Discussing inventory problems and economic order quantity with a client today. Things like the classic “Newsvendor Problem” (sometimes called the “paperboy problem”). Immediately after, just starting reading an econ piece on stimulus effects, and whether they are systemic, specific or some of both. i.e. If we assume at least that there are some problems with fiscal or monetary stimulus, are those problems system wide (price inflation), or structural (everyone decides to invest in horseshoes instead of computers).
Largely because of the types of inventory problems (by which I mean challenges to be solved, not “problems” in the sense of inherent obstacles) we have discussed, stimulus and low interest rates lead to mal-investment (poor capital decisions). i.e. Inventory problems only exist because of inherent metaphysical constraints. There is not an infinite warehouse or floor-space (space constraints), you cannot have all the future supply of baked beans moved to today (temporal distribution problems).
These concepts of inventory, stimulus, and mal-investment are inextricably linked. You can’t do everything (resource problem), and you can’t do everything now (temporal distribution problem). The most attractive capital uses are the lowest hanging fruit. Owners or lenders of capital must decide “Do we invest in picking peaches, sewing jackets, or building green-friendly batteries?” These decisions are based on which projects are assumed to be declining (gas street lamps) and which are increasing (software); on which have high profit or low profit returns; and the cost of borrowing funds versus the return from loaning funds. Capital decision makers will make decisions on the lowest hanging fruit at whatever the given expected interest rates and expected pay-offs are. Risky projects will be foregone, in order to begin with those projects predicted to have better pay-off and/or more certainty.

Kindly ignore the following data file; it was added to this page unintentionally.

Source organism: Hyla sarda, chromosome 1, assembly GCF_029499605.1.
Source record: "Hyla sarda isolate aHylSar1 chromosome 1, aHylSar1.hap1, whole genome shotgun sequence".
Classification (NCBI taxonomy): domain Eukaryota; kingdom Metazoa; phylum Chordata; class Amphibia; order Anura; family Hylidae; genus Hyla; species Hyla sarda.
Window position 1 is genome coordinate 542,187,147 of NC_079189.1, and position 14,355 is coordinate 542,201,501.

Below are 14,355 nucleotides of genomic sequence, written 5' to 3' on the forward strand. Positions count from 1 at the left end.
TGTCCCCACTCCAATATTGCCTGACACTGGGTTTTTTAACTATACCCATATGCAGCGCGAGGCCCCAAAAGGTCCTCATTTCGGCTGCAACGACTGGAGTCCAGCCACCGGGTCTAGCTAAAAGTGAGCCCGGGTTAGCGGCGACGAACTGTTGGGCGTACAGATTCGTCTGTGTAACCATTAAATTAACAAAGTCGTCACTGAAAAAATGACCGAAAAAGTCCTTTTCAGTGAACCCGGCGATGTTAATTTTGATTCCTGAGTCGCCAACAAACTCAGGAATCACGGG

Introduction of more readily available funds and lower interest rates for borrowing can only mean reaching deeper into the barrel to grab dodgier projects that didn’t previously pass muster (or they would already be underway). Incentives away from savings hurt once, robbing capital for future projects. But they also hurt a second way, because they can only inevitably lead to increasingly higher risk, and/or lower pay-off projects.